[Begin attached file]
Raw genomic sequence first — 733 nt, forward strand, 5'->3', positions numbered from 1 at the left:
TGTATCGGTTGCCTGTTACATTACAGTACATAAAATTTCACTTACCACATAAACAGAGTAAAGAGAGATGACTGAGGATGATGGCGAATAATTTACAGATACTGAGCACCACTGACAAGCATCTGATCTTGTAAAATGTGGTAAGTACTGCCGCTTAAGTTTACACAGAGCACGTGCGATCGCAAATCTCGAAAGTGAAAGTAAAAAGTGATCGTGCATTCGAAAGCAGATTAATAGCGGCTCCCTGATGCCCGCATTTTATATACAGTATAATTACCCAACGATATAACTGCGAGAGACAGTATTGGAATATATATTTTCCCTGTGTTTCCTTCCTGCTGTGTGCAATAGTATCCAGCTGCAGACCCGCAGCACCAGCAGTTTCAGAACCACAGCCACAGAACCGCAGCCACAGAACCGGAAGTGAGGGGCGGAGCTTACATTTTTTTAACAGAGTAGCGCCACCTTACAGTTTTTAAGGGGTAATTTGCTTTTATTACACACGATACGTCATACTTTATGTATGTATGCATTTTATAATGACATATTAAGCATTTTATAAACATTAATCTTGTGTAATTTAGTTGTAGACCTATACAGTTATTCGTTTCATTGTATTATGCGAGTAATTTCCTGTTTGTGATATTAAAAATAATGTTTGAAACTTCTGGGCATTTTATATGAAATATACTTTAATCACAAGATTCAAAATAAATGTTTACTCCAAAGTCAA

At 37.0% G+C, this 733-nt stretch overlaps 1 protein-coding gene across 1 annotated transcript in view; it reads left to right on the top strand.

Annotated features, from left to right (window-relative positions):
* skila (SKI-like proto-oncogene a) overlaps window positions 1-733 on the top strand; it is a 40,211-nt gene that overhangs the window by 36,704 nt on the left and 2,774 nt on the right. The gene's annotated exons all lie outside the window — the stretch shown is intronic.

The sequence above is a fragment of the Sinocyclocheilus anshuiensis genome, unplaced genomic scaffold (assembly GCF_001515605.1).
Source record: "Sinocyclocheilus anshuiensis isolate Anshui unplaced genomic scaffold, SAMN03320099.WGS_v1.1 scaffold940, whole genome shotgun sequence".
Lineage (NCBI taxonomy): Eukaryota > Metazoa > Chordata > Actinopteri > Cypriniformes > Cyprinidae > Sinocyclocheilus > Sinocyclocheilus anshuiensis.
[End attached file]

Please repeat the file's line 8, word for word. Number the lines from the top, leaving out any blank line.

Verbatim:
Lineage (NCBI taxonomy): Eukaryota > Metazoa > Chordata > Actinopteri > Cypriniformes > Cyprinidae > Sinocyclocheilus > Sinocyclocheilus anshuiensis.